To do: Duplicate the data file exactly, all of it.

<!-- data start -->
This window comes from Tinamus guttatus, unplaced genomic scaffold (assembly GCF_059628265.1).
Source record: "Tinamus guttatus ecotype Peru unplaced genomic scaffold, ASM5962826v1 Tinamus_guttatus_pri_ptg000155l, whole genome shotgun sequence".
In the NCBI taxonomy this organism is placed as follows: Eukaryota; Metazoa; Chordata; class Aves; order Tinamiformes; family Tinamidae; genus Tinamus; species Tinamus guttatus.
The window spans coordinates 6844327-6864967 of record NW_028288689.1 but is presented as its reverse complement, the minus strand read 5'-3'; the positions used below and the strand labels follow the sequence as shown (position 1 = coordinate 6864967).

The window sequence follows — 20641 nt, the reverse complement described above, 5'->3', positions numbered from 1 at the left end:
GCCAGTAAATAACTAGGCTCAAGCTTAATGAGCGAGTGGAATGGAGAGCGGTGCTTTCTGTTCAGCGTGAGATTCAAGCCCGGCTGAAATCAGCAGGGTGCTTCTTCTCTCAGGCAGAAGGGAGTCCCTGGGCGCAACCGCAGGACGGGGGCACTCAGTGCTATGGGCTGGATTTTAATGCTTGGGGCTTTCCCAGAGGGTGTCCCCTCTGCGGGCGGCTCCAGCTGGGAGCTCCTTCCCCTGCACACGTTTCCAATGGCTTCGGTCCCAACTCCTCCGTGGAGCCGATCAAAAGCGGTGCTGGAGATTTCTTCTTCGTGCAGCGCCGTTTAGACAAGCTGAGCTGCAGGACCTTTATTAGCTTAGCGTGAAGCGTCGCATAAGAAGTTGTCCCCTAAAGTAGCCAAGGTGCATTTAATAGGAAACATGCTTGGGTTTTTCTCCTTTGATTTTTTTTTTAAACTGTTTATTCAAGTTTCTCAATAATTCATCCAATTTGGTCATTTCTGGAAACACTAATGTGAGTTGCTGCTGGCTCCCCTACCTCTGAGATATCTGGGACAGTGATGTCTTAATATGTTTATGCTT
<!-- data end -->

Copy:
This window comes from Tinamus guttatus, unplaced genomic scaffold (assembly GCF_059628265.1).
Source record: "Tinamus guttatus ecotype Peru unplaced genomic scaffold, ASM5962826v1 Tinamus_guttatus_pri_ptg000155l, whole genome shotgun sequence".
In the NCBI taxonomy this organism is placed as follows: Eukaryota; Metazoa; Chordata; class Aves; order Tinamiformes; family Tinamidae; genus Tinamus; species Tinamus guttatus.
The window spans coordinates 6844327-6864967 of record NW_028288689.1 but is presented as its reverse complement, the minus strand read 5'-3'; the positions used below and the strand labels follow the sequence as shown (position 1 = coordinate 6864967).

The window sequence follows — 20641 nt, the reverse complement described above, 5'->3', positions numbered from 1 at the left end:
GCCAGTAAATAACTAGGCTCAAGCTTAATGAGCGAGTGGAATGGAGAGCGGTGCTTTCTGTTCAGCGTGAGATTCAAGCCCGGCTGAAATCAGCAGGGTGCTTCTTCTCTCAGGCAGAAGGGAGTCCCTGGGCGCAACCGCAGGACGGGGGCACTCAGTGCTATGGGCTGGATTTTAATGCTTGGGGCTTTCCCAGAGGGTGTCCCCTCTGCGGGCGGCTCCAGCTGGGAGCTCCTTCCCCTGCACACGTTTCCAATGGCTTCGGTCCCAACTCCTCCGTGGAGCCGATCAAAAGCGGTGCTGGAGATTTCTTCTTCGTGCAGCGCCGTTTAGACAAGCTGAGCTGCAGGACCTTTATTAGCTTAGCGTGAAGCGTCGCATAAGAAGTTGTCCCCTAAAGTAGCCAAGGTGCATTTAATAGGAAACATGCTTGGGTTTTTCTCCTTTGATTTTTTTTTTAAACTGTTTATTCAAGTTTCTCAATAATTCATCCAATTTGGTCATTTCTGGAAACACTAATGTGAGTTGCTGCTGGCTCCCCTACCTCTGAGATATCTGGGACAGTGATGTCTTAATATGTTTATGCTT